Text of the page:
Of course, it’s far from impossible to listen to Spotify tracks on the HomePod – you just stream via AirPlay – but it’s an annoying extra step. 

If you want to use Apple’s speaker in the most seamless way, you’ll need a £9.99-per-month Music subscription to access the full catalogue. (You can go for a voice-only option for £4.99, but that’s a little limiting when it comes to things like creating playlists). 

With Apple Music you can ask the speaker to play almost anything in the world, and it’s pretty good at getting it right – but it is an added expense to factor in. 

Apple HomePod (2nd gen, 2023) TV speaker

A great soundbar replacement

The base of the new HomePod from Apple
The rubber base of the HomePod should mark the surfaces it’s placed on far less

One of the benefits of the Apple HomePod is that it can work as a soundbar if you’ve invested in an Apple TV box – meaning you can stream your TV’s audio through the cylindrical speaker (or two if you’ve plumped for both). 

Setting this up was a little confusing, as it meant opening a variety of settings menus and enabling the HomePods as ‘temporary speakers’, which is rather different to how it used to be. That said, they worked just fine when this was enabled. 

Instantly, this setup sounded far better than the audio coming out of the smaller speakers on an LG C1 OLED TV – they’re good, but the richness, bass and vocal clarity from the HomePod duo was far better. 

We first tried using the HomePods as a way of simply watching TV, watching ‘Traitors’ (so music was less prevalent) and far more speech apparent.  

One of the best ways to test TV sound performance is to see if the speaker ‘gets in the way’ (i.e. you’re suddenly straining to hear voices in the muddle of background sounds) and the HomePod was completely anonymous. 

Within minutes we’d forgotten that the sound was coming from the two speakers in front of the TV, but voices were loud, bright and easy to hear. 

We then switched to some movie watching – this time putting on Avengers: Infinity War and listening in Dolby Atmos, our go-to standard for surround-sound these days.  

This is where the limitations of static speakers placed in front of you (rather than all around, as you would have in a true Dolby Atmos setup) became apparent.

While the sound was rich and felt multi-directional, with voice and effects separated nicely, there wasn’t the clear feeling of being ‘encased’ in the audio.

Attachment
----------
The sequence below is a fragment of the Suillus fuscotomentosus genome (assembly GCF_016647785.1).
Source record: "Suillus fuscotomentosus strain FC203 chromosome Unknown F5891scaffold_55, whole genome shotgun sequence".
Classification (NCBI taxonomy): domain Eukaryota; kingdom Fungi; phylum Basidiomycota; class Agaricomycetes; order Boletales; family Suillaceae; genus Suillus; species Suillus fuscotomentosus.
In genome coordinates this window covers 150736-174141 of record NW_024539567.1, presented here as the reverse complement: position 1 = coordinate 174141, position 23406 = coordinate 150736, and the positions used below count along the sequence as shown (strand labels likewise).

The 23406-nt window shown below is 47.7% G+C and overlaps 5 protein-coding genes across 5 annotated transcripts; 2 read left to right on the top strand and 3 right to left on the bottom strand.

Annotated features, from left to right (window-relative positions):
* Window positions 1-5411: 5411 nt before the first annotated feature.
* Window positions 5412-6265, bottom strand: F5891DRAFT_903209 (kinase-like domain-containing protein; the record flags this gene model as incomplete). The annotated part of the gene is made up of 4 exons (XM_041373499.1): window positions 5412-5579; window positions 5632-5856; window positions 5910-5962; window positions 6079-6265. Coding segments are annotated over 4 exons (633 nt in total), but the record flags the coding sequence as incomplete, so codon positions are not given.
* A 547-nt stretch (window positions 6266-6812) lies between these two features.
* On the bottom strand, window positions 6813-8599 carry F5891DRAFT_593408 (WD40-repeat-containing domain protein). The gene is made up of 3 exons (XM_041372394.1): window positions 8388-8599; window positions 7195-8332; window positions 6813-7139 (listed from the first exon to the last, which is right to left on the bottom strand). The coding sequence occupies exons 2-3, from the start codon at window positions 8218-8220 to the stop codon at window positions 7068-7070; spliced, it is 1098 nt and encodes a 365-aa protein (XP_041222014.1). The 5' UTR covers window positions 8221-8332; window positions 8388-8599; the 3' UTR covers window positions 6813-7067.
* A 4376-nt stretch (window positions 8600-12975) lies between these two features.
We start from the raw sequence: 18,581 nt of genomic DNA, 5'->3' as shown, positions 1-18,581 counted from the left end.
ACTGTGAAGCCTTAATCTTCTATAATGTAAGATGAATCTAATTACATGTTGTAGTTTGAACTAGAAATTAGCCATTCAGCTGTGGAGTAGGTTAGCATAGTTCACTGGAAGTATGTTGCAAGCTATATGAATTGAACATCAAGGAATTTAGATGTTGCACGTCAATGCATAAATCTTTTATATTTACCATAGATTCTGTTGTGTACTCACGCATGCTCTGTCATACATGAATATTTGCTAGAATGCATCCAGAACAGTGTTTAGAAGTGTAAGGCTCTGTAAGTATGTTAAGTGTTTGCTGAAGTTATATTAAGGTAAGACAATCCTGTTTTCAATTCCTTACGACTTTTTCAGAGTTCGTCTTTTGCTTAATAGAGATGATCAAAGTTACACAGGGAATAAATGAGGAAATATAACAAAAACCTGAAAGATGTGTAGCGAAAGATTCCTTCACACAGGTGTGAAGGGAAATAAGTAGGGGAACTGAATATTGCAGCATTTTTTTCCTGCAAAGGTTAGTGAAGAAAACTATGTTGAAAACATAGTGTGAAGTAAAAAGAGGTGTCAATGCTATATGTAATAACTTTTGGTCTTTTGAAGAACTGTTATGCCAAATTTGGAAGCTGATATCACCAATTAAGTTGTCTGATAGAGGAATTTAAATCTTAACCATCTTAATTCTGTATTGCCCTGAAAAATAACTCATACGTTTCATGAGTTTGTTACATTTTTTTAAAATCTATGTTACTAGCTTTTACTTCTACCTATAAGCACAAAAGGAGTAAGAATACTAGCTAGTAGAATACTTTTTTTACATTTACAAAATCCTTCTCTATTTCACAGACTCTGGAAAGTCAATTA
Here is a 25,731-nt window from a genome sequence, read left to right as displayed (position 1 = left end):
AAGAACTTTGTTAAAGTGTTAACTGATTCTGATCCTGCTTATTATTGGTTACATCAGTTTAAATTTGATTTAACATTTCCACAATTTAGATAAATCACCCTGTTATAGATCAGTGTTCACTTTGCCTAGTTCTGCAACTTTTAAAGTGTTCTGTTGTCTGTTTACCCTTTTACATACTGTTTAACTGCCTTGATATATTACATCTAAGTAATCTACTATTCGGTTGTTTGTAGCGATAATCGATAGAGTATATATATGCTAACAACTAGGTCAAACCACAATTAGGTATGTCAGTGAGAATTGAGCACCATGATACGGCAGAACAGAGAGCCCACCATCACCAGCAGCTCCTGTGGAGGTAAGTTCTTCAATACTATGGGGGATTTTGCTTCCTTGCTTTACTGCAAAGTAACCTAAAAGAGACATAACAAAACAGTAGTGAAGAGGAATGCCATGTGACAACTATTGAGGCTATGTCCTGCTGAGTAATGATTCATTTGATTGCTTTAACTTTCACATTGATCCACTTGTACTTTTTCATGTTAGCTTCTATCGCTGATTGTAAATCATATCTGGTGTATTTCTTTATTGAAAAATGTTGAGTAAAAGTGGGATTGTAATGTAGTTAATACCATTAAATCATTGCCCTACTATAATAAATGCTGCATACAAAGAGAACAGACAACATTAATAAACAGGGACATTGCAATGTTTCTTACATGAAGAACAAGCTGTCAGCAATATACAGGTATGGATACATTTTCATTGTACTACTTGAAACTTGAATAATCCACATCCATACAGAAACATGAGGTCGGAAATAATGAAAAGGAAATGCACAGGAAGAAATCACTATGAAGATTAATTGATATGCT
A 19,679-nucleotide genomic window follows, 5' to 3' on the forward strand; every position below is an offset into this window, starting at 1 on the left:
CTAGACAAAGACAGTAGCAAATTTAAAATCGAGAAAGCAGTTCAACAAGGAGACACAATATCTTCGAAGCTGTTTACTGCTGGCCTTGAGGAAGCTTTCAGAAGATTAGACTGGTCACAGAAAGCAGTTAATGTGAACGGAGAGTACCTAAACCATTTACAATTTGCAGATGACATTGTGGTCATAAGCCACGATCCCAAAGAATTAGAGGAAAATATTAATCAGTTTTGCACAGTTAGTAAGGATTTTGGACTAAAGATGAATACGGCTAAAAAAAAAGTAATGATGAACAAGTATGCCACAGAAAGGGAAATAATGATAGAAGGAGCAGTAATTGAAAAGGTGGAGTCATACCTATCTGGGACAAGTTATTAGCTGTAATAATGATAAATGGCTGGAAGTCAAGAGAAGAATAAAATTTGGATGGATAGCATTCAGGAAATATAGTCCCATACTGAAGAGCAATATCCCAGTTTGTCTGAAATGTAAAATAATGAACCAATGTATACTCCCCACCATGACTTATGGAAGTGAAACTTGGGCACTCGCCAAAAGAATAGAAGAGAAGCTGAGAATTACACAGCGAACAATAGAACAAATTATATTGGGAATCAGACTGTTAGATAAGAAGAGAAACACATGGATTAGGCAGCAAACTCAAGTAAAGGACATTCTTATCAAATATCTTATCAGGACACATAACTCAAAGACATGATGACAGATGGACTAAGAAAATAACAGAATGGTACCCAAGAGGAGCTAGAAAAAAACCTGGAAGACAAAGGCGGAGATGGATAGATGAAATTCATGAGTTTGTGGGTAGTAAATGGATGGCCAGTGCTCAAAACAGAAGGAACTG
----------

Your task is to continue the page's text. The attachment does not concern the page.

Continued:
This was corroborated with a Dolby Audio test, which sends out audio to the furthest speaker in use, to show how wide the soundscape could be – the sound did ‘move’ around us a little, but it didn’t feel truly mobile like it was in the cinema. 

Perhaps this seems like criticism of the HomePod – it’s very much not. The sound the duo pumped out was impressive, but if you’re expecting it to be a true replacement for a surround-sound system it won’t quite hit the heights. 

Apple HomePod (2nd gen, 2023) Smart home and Siri

Siri’s mixed performance

A close up of the top of the Apple HomePod 2023
Siri is accessed using your voice or touching this top panel

The HomePod is meant to be a simple thing – as in, it’s perpetually on and listening for your voice or an input from your phone. 

When it comes to constantly listening to your voice, Apple has taken pains to show how private it considers your data, but not everybody trusts large brands. You can either say ‘Hey Siri, stop listening’ and confirm with the speaker that’s what you want, or you can disable it in the Home app. 

However, if you do want to use the voice assistant, we found Siri to be accurate in doing what we needed.  

Saying ‘Hey Siri, play some me some chilled-out music’ yielded the simple response of ‘OK, here’s some chilled music’ and some mellow tunes began to emanate from the HomePod. 

We used it time and again for things like setting timers, asking the location of our phone, speaking quietly and from far away (the best managed was about 20 feet from the HomePod).

You can also ask silly things like ‘What sounds does a lion make?’, which is great if you have small children around at times. 

Siri still isn’t the most intuitive of all the smart speakers, but equally it works just fine for what we wanted – for instance, walking past and asking Siri to set a timer for five minutes was instantly undertaken accurately – and reminded us to get back upstairs to put the aforementioned small person to bed after it had elapsed. 

We did have two instances where the HomePod simply refused to do what was necessary, because it apparently couldn’t connect to the internet. All we were asking was to hear a certain song or turn up the volume, but without that connection the speaker isn’t much use and flatly refused to do anything.

The internet was certainly working, but for some reason we had to endure a minute or two of no response.

The rear of the HomePod with the plug alongside
One great upgrade for the HomePod is the ability to use any figure-of-8 power lead

It’s hard to say that Siri and the smart home integration improved life day-to-day, as it can’t do too much beyond tell you the weather, a few jokes or – if you’ve enabled your phone to access your calendar – tell you what’s going on in your personal life that day.